During the Bulldogs’ bye week, he said, he called “around the country” to speak with colleagues and acquire more ideas for defending the spread-option offense. He has leaned on holdovers from Mark Richt’s staff, defensive assistant coaches Tracy Rocker and Kevin Sherrer, to get a sense of what has worked and what hasn’t in previous games against the Jackets. He recognized the important job that the offensive scout team had this week.
“Our scout team can simulate what most other offenses do,” Smart said. “It’s harder for us to simulate what Georgia Tech does. We have to do a great job with the planning, the understanding. They give you a lot of different looks and so preparation-wise, it’s just tougher.”
Tech offensive line coach Mike Sewak offered his insight into the Georgia Southern-Alabama matchup, including this little piece of trivia: Jackets graduate assistant Blake DeBartola played left tackle for the Eagles in that game.
“They did a good job,” Sewak said. “They came off the ball really well, got the thing on the perimeter, got some people knocked down on the ground, I thought, cutting some of those corners and safeties. I don’t think they were used to that and they got it out there on the edge and gave them an opportunity.”
This is hardly to suggest that the Bulldogs are doomed to repeat Alabama’s failures against Georgia Southern. Smart’s efforts to learn from Tech opponents indicate his realization that what he and Alabama did against the Eagles — particularly how they prepared — needed to improve. Virginia Tech defensive coordinator Bud Foster, perhaps the Jackets’ greatest ACC nemesis, has made no secret of his fact-finding mission to Iowa in the winter of 2010 after the Hawkeyes beat the Jackets in the Orange Bowl.
Smart has also hired former Georgia defensive coordinator Brian VanGorder as a defensive analyst. VanGorder was available because he was fired earlier in the season from his job at Notre Dame. While the Irish ranked 103rd in total defense at the time of his dismissal, perhaps the more pertinent part of the VanGorder resume was that Notre Dame limited Tech to 216 rushing yards last season in a 30-22 win in South Bend, Ind.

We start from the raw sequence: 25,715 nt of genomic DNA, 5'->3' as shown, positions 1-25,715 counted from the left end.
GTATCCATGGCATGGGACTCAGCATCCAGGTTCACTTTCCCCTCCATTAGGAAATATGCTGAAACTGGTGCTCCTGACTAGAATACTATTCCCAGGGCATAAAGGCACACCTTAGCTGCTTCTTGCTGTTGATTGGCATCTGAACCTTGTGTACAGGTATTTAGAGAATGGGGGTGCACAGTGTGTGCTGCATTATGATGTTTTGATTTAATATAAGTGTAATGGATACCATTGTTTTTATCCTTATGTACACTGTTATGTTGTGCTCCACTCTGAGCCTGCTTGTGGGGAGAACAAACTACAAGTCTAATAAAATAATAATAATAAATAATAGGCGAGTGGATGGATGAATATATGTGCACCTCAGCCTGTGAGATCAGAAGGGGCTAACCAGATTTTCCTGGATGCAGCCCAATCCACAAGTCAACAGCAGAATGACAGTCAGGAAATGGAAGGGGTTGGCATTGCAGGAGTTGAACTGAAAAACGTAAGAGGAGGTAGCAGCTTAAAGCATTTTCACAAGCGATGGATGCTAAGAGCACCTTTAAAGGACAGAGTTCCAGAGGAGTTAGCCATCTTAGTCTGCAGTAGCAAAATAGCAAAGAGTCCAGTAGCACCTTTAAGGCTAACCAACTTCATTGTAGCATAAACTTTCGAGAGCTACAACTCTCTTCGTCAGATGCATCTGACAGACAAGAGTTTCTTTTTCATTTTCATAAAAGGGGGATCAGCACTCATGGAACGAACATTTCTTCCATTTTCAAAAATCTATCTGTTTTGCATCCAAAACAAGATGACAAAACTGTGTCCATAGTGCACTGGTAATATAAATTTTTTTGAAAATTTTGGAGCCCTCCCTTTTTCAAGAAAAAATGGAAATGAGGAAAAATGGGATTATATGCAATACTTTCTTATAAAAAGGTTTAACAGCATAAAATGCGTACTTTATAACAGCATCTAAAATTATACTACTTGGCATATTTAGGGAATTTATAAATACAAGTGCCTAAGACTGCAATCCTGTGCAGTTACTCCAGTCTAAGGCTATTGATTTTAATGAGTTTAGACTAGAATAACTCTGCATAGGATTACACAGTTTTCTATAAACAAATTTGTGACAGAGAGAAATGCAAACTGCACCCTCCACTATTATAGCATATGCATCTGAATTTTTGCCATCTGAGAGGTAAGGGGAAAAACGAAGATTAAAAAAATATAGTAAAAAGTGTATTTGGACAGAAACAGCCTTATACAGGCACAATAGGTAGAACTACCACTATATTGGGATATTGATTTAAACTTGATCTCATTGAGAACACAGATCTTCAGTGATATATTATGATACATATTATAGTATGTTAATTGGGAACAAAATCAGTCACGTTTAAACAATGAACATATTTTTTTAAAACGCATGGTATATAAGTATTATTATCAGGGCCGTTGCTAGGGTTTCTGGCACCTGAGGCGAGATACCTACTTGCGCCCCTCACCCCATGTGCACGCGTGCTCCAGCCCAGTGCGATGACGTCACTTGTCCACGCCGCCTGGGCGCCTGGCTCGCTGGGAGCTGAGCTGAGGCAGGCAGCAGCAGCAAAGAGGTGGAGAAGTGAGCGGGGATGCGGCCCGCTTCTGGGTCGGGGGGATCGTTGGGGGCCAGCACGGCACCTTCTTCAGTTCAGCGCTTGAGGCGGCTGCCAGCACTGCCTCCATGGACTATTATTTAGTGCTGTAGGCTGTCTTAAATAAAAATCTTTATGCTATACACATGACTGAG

VanGorder reportedly was on the Georgia staff before the Nov. 12 game against Auburn, whose offense is a cousin of Tech’s. The Bulldogs held the then-No. 9 Tigers to 164 yards of total offense and 3.0 yards per play in a 13-7 win. The points, yards and yards-per-play numbers were all the lowest of the Gus Malzahn tenure at Auburn, and impressively so.
The previous total-offense low for Auburn under Malzahn was 260 yards against LSU in 2015. Georgia improved upon that figure by 37 percent. Were the Bulldogs to do the same to Tech on Saturday — hold the Jackets to 37 percent below the standing total-offense low under Johnson (155 against Iowa in the aforementioned Orange Bowl) — the Jackets would gain 98 yards.
Johnson and Sewak said that VanGorder’s presence would not alter how the Jackets prepare for the Bulldogs.
“I would think it would probably more affect what Georgia wants to do,” Sewak said.
Georgia Southern, Notre Dame, Alabama — they may all have a say in who triumphs in Georgia-Georgia Tech.